Finally, Jesus settled again, washing so many feet took time and they were all hungry. But Jesus kept speaking; he was always speaking, always teaching, but in these last few days even more so, as if things were coming to a head.
Judas recalled that the disciples had tried to warn him from returning to Jerusalem; but Jesus wouldn’t listen, and even now he was speaking in riddles about his demise.
‘The one who ate my bread has lifted his heel against me.’
What did that mean? They had all broken bread with Jesus, they were all his companions!
To Judas, Jesus seemed particularly agitated this night and lying as close as he was to Jesus, who was just beyond John, he could almost feel how Jesus was dealing with the troubles weighing on him. Judas felt like reaching out and taking the hand of Jesus as a sign of support, maybe even reassurance. But Judas wondered what the others would think about him doing this, so he held back, and waited.
Then Jesus went quiet, and the disciples cast glances at each other.
Judas could sense the emotions in the room: fear, expectation, curiosity, trepidation and more than a little confusion, but there was something else too, it was love. They were an intimate group, they had become close friends on the road together, and they looked to Jesus to lead.
Judas looked at Jesus across the table and their eyes locked for just a moment, a moment which seemed to unfold into an eternity for Judas. It was as if he were standing before Jesus and Jesus could see his soul.
Judas knew that he couldn’t hide his doubts or fears from Jesus But Jesus had not acted as the Messiah. He wasn’t taking God’s people to the glory that Judas expected. So Judas looked away.
But not before he saw a wash of pain come over the face of Jesus; and, Jesus said, “Very truly I tell you, one of you will betray me.”
Around him, Judas saw the disciples looking at one another. Suspicion and fear were growing in the room. Judas fixed his stare at the bread in front of Jesus, it was better than looking into anyone’s eyes.
Peter was gesturing at John, who then leaned back into chest of Jesus, and whispered a question. Because Judas was so close, he heard the question too. “Lord who is it?”
As Judas continued to fix his gaze on that bread in front of Jesus, Judas wondered too, wondered if the others had heard the question, wondered who was going to hand Jesus over to the authorities, wondered what would happen if Jesus was handed over.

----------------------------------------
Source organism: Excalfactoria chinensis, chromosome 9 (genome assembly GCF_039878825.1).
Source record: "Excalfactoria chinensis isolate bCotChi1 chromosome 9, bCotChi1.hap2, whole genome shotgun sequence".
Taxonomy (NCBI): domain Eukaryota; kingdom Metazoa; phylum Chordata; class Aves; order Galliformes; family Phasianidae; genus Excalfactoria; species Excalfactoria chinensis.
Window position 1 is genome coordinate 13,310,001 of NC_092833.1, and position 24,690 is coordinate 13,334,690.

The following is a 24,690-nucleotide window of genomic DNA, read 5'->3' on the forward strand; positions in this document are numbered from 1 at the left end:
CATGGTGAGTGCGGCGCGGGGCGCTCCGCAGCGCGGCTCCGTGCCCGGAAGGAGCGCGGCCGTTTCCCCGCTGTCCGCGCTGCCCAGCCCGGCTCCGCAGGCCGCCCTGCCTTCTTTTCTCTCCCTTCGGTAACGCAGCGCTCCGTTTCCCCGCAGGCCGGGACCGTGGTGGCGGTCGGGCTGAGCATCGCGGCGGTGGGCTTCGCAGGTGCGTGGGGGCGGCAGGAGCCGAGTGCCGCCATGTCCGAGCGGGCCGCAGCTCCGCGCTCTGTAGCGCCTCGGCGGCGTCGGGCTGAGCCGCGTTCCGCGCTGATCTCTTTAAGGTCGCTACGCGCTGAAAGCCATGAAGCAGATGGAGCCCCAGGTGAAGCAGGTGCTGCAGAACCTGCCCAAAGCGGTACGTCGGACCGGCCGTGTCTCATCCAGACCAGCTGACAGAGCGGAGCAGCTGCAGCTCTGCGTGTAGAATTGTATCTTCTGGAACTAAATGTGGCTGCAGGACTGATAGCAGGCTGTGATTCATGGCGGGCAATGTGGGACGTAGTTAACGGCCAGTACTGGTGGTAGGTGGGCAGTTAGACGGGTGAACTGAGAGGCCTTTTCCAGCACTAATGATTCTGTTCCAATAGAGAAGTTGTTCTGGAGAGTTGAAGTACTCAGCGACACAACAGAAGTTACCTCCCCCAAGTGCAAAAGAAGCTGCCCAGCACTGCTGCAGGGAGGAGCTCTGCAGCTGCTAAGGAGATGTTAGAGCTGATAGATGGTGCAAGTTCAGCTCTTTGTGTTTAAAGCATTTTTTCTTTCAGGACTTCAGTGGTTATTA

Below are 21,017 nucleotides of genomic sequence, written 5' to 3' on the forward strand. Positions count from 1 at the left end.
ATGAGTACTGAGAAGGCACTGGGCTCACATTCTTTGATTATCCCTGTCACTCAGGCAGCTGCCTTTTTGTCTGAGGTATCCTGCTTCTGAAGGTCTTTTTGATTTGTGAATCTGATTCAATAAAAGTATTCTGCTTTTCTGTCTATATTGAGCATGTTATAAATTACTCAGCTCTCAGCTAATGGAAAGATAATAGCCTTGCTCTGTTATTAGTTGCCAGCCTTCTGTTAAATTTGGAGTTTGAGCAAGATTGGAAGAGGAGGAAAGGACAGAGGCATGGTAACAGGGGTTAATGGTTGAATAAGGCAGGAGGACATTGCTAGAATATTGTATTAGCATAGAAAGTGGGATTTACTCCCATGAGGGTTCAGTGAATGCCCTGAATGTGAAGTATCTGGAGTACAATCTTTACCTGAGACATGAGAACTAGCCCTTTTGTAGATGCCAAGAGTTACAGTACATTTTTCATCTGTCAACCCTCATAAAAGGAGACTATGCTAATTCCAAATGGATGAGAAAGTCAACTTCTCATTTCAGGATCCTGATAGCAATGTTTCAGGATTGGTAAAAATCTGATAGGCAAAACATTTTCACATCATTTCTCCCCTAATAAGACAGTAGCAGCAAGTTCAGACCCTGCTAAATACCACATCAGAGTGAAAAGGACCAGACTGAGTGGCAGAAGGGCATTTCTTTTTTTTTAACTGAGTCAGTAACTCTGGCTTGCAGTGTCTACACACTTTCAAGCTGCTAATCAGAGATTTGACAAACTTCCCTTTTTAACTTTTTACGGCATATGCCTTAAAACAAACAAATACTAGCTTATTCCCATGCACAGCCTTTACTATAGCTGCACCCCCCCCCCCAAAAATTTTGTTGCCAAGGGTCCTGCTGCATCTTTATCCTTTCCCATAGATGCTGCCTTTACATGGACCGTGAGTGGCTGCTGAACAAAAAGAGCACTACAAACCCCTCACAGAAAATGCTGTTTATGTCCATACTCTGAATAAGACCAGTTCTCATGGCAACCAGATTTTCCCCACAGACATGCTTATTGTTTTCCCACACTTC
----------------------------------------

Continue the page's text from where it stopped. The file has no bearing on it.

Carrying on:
Secretly, this is what Judas had wanted. Someone to hand Jesus over so things would come to a head, so that God’s will would be done – so that the Messiah would shine for all the world to see.
Jesus replied, “It is the one to whom I give the piece of bread when I have dipped it into the dish.”
Judas, who had been gazing at the bread, watched as Jesus took the bread from the plate and dipped it into the bowl. Who? Who will take on this dreadful responsibility?
And Judas watched as Jesus reached out his hand, offering the bread to Judas. Judas thought to himself: The Lord has broken bread for me, we are companions, I must take this bread and I must eat.
As he was receiving the bread from Jesus, Judas heard the words: “Do quickly what you are going to do.” There was pain in those words that Jesus spoke, but trust as well, hope and acceptance, as if things were accomplished.
At that moment, Judas knew it was he, himself, who would go against Jesus, he would go and let the authorities know where Jesus was, he would change the course of what it meant to be faithful, by being faithful and obedient to the words of Jesus, to do quickly what he was going to do! And, he turned away. Surely Jesus knew what Judas was going to do, sending him out in such a way.
With a new hope in his heart, that Jesus would be the Messiah he had always dreamed Jesus would be, Judas left the room – and went out into the night. But despite the fullness of the moon, and the illusory hope in his heart, Judas felt a blackness descending around him, and there was this fear and trepidation, which he wore like a cloak, as he scurried towards the temple – yet, he believed that he was being faithful to the words spoken by Jesus and he vowed that he would “do quickly” what he was going to do – this dark and terrible thing, to betray Jesus.